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Potential Use of CRISPR/Cas13 Machinery in Understanding Virus–Host Interaction

Research output: Contribution to journalJournal articlepeer-review

Article number743580
<mark>Journal publication date</mark>26/11/2021
<mark>Journal</mark>Frontiers in Microbiology
Number of pages13
Publication StatusPublished
<mark>Original language</mark>English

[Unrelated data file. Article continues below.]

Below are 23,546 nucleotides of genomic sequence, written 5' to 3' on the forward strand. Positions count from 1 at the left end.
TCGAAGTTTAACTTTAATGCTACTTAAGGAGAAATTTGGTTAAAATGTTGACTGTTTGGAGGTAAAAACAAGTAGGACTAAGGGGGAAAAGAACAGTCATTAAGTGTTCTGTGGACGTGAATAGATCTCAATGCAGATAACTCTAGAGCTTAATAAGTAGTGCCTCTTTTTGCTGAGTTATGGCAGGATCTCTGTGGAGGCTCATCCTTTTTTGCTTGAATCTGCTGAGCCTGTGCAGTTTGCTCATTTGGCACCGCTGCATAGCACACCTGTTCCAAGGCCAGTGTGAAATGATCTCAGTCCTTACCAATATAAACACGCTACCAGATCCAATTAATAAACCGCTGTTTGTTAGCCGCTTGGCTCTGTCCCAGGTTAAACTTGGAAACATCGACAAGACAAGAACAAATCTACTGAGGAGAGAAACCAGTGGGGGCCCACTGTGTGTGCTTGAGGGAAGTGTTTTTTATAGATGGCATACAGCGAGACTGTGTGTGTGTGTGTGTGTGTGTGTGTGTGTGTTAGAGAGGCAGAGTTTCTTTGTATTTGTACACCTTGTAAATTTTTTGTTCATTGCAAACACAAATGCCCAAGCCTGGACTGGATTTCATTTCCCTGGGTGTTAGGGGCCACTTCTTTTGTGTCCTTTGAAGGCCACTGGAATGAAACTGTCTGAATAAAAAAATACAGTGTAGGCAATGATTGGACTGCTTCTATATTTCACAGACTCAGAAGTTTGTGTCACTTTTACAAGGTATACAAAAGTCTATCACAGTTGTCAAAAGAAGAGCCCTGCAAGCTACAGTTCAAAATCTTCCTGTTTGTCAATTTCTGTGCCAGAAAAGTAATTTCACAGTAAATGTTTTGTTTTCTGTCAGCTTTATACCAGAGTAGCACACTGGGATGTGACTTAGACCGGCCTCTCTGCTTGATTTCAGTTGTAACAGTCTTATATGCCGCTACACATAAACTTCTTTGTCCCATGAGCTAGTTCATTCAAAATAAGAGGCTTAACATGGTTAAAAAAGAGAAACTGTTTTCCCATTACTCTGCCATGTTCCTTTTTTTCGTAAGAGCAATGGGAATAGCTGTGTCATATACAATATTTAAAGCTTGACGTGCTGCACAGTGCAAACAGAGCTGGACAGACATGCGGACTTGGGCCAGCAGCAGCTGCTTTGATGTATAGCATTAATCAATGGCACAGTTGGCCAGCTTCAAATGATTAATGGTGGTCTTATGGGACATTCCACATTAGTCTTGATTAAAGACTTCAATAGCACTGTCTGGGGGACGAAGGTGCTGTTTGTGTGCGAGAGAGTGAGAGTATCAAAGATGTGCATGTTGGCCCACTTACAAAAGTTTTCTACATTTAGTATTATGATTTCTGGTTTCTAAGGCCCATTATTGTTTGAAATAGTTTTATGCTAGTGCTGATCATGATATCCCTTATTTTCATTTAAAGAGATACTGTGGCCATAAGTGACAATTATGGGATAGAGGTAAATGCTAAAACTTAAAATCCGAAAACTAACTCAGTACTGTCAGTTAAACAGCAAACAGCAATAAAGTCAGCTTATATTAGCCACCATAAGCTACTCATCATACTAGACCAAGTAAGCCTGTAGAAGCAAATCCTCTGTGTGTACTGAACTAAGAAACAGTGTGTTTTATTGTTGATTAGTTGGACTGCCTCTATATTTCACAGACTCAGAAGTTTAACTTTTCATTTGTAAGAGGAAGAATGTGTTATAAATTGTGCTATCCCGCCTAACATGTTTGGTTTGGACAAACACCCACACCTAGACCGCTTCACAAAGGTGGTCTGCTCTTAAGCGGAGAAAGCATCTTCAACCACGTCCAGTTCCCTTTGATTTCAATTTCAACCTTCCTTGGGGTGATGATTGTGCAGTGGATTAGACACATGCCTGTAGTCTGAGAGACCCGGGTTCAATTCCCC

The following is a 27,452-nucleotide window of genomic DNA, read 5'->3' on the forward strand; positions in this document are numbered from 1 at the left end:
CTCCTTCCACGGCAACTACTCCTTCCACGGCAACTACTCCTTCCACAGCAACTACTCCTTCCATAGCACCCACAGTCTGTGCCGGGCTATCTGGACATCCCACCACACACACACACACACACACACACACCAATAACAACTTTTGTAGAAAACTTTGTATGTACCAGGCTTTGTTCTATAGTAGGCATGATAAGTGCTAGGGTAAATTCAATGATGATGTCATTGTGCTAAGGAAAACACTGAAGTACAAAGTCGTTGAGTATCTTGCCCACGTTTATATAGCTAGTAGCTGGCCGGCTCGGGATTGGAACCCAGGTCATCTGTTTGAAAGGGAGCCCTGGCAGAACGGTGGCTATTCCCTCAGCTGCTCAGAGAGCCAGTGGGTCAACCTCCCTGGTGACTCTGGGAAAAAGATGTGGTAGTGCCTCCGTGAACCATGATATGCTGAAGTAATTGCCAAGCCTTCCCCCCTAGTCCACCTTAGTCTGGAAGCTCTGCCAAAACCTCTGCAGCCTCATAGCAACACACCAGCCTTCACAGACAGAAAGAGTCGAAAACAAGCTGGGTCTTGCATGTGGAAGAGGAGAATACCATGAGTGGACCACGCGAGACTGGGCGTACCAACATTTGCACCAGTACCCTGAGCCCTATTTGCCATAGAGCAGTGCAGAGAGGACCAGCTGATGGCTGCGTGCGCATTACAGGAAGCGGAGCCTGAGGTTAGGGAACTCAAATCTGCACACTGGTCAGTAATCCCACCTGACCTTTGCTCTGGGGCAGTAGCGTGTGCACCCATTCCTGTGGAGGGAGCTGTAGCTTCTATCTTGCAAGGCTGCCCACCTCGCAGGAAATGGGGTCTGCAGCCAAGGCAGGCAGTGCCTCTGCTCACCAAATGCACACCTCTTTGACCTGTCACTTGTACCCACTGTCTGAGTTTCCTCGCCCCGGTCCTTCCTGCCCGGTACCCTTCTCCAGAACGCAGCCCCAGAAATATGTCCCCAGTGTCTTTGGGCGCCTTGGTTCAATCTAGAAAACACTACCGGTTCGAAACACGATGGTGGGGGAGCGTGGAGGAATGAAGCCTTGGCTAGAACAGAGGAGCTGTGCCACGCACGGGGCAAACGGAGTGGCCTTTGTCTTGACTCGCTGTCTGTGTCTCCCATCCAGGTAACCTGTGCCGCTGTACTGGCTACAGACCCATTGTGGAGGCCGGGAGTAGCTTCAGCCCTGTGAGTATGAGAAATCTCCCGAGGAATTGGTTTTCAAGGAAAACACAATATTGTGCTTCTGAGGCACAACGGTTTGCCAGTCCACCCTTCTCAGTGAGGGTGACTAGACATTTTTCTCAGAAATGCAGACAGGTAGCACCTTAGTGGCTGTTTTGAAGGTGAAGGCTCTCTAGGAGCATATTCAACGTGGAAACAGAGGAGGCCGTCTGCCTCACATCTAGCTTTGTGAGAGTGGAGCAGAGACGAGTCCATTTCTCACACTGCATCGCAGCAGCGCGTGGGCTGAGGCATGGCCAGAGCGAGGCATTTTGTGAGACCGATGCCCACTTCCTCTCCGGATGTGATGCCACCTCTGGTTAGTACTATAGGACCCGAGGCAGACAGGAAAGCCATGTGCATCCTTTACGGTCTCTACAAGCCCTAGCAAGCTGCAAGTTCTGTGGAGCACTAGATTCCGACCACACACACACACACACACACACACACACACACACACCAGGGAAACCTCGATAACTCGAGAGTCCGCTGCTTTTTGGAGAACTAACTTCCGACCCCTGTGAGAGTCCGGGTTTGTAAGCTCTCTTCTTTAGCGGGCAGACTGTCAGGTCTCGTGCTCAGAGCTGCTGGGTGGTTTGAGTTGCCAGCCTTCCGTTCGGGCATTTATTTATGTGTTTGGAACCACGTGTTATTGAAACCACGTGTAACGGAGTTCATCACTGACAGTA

Prokaryotes have evolutionarily acquired an immune system to fend off invading mobile genetic elements, including viral phages and plasmids. Through recognizing specific sequences of the invading nucleic acid, prokaryotes mediate a subsequent degradation process collectively referred to as the Clustered Regularly Interspaced Short Palindromic Repeats (CRISPR)–CRISPR-associated (Cas) (CRISPR–Cas) system. The CRISPR–Cas systems are divided into two main classes depending on the structure of the effector Cas proteins. Class I systems have effector modules consisting of multiple proteins, while class II systems have a single multidomain effector. Additionally, the CRISPR–Cas systems can also be categorized into types depending on the spacer acquisition components and their evolutionary features, namely, types I–VI. Among CRISPR/Cas systems, Cas9 is one of the most common multidomain nucleases that identify, degrade, and modulate DNA. Importantly, variants of Cas proteins have recently been found to target RNA, especially the single-effector Cas13 nucleases. The Cas13 has revolutionized our ability to study and perturb RNAs in endogenous microenvironments. The Cas13 effectors offer an excellent candidate for developing novel research tools in virological and biotechnological fields. Herein, in this review, we aim to provide a comprehensive summary of the recent advances of Cas13s for targeting viral RNA for either RNA-mediated degradation or CRISPR–Cas13-based diagnostics. Additionally, we aim to provide an overview of the proposed applications that could revolutionize our understanding of viral–host interactions using Cas13-mediated approaches.